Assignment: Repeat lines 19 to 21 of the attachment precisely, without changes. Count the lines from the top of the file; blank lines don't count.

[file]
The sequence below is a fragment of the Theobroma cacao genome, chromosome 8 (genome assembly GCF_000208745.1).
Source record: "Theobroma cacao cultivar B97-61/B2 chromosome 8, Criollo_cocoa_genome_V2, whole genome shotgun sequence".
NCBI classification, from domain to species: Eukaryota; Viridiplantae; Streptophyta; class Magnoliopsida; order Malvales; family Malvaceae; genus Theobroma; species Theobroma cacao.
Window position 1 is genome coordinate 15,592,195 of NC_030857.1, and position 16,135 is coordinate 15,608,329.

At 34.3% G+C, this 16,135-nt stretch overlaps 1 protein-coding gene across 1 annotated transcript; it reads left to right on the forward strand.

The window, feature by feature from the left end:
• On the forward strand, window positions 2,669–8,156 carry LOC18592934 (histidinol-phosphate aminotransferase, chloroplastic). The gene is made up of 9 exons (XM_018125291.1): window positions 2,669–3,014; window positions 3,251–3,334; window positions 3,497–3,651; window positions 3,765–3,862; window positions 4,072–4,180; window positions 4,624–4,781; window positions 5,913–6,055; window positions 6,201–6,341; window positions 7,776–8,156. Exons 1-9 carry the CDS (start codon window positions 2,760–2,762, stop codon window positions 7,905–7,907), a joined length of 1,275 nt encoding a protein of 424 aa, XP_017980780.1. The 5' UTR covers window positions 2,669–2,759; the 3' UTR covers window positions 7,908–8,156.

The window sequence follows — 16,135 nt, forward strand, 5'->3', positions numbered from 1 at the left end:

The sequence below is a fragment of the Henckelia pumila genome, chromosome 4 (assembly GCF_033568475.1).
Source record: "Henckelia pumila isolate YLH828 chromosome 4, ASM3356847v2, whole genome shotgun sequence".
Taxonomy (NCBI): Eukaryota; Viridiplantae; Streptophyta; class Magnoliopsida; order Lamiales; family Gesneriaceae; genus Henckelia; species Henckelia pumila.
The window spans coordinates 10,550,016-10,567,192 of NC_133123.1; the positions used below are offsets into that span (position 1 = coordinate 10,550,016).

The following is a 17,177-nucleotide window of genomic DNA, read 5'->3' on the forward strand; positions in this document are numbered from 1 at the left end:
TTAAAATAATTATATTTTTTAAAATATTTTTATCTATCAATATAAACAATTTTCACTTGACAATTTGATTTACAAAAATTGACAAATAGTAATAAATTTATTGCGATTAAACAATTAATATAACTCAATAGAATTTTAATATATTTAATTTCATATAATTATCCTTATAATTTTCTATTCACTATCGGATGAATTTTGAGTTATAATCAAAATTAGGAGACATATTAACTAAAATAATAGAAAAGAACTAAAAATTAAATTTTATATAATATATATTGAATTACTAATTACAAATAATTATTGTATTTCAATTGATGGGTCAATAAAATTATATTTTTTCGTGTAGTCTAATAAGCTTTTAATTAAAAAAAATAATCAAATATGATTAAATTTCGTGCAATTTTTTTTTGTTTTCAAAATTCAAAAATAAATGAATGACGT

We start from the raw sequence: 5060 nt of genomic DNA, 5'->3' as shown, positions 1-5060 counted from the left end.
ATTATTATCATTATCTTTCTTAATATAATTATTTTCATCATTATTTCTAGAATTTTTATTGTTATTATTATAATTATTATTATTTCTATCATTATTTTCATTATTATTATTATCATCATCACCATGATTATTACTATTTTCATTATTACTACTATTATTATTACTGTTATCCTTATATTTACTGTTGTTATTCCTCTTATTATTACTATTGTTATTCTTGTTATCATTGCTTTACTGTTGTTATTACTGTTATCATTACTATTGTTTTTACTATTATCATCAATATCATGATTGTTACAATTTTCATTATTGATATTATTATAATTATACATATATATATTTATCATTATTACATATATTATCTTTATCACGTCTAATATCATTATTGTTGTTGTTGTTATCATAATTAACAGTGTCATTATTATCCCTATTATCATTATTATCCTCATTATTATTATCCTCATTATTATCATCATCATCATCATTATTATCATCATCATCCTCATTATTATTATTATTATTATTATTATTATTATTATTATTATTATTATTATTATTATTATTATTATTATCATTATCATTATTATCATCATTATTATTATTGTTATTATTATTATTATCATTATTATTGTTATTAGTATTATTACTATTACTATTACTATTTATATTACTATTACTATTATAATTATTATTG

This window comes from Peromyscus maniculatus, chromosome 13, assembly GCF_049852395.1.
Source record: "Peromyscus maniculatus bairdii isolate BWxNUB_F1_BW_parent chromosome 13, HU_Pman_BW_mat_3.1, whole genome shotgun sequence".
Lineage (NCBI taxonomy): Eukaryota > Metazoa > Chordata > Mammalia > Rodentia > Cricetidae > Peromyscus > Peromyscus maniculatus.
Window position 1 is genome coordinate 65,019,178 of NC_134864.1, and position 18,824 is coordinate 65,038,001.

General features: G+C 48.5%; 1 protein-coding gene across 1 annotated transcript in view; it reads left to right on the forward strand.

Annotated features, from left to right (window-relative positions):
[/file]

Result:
Lineage (NCBI taxonomy): Eukaryota > Metazoa > Chordata > Mammalia > Rodentia > Cricetidae > Peromyscus > Peromyscus maniculatus.
Window position 1 is genome coordinate 65,019,178 of NC_134864.1, and position 18,824 is coordinate 65,038,001.

General features: G+C 48.5%; 1 protein-coding gene across 1 annotated transcript in view; it reads left to right on the forward strand.